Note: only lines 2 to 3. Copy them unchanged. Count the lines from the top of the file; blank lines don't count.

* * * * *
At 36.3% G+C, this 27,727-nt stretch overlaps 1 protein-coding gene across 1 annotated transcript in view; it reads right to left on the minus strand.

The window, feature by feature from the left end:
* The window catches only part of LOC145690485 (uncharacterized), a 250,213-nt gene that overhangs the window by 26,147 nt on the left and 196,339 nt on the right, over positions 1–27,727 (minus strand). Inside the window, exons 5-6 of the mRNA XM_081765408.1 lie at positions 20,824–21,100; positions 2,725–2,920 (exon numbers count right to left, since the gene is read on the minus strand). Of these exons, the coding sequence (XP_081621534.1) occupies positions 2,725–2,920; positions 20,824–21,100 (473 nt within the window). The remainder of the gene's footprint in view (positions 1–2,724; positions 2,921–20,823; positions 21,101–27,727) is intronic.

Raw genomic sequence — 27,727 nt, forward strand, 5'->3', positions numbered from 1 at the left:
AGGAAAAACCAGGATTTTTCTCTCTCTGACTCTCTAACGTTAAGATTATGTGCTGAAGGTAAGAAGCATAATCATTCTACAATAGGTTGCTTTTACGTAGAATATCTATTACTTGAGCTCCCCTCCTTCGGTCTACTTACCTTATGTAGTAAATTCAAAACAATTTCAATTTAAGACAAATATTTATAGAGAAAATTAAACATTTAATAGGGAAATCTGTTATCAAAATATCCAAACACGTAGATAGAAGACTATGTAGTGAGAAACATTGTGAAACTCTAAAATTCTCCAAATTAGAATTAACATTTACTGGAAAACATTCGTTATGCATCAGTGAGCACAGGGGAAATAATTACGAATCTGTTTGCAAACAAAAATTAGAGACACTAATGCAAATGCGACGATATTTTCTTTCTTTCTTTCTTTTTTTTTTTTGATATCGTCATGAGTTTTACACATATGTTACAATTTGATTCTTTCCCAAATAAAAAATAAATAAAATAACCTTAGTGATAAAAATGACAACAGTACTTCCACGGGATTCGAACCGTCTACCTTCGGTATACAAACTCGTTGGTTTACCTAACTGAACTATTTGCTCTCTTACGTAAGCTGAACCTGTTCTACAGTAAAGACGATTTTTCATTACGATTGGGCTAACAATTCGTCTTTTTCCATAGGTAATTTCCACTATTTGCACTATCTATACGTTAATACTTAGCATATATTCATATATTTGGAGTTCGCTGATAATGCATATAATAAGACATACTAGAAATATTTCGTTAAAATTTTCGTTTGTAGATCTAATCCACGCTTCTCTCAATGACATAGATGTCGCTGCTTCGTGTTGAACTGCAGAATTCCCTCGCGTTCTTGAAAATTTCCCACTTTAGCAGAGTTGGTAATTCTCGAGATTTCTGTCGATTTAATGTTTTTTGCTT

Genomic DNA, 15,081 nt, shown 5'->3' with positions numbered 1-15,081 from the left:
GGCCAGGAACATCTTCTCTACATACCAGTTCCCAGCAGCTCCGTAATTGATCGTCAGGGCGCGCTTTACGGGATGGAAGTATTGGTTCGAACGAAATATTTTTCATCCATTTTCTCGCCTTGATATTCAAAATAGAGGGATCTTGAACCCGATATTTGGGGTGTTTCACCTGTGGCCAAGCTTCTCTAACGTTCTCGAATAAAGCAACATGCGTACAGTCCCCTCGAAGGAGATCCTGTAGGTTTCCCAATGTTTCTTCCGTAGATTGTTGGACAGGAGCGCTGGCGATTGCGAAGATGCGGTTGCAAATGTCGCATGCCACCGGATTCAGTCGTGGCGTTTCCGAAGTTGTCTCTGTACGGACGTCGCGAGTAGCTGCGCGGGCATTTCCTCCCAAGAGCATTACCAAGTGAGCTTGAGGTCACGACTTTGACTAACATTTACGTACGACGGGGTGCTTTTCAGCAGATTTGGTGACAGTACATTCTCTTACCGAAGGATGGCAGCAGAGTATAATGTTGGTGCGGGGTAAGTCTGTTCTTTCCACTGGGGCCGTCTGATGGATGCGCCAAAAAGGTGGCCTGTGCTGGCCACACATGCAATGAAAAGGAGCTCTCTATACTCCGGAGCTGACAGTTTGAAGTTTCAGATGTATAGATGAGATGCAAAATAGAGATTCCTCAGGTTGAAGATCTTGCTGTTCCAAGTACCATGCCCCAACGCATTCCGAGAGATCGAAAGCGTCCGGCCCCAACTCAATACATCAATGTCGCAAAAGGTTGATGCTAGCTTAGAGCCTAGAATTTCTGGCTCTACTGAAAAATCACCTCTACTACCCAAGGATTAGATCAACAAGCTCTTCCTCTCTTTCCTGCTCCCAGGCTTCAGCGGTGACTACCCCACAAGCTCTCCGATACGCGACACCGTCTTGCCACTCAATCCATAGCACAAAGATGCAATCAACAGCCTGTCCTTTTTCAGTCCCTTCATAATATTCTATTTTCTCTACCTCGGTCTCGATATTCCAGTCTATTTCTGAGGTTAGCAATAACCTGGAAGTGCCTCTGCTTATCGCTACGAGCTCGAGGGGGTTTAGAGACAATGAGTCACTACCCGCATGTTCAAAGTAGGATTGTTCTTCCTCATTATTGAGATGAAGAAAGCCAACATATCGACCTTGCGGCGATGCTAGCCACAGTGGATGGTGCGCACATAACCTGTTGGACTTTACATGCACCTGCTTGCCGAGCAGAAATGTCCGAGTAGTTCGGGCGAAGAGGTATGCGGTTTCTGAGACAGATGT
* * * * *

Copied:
The window, feature by feature from the left end:
* The window catches only part of LOC145690485 (uncharacterized), a 250,213-nt gene that overhangs the window by 26,147 nt on the left and 196,339 nt on the right, over positions 1–27,727 (minus strand). Inside the window, exons 5-6 of the mRNA XM_081765408.1 lie at positions 20,824–21,100; positions 2,725–2,920 (exon numbers count right to left, since the gene is read on the minus strand). Of these exons, the coding sequence (XP_081621534.1) occupies positions 2,725–2,920; positions 20,824–21,100 (473 nt within the window). The remainder of the gene's footprint in view (positions 1–2,724; positions 2,921–20,823; positions 21,101–27,727) is intronic.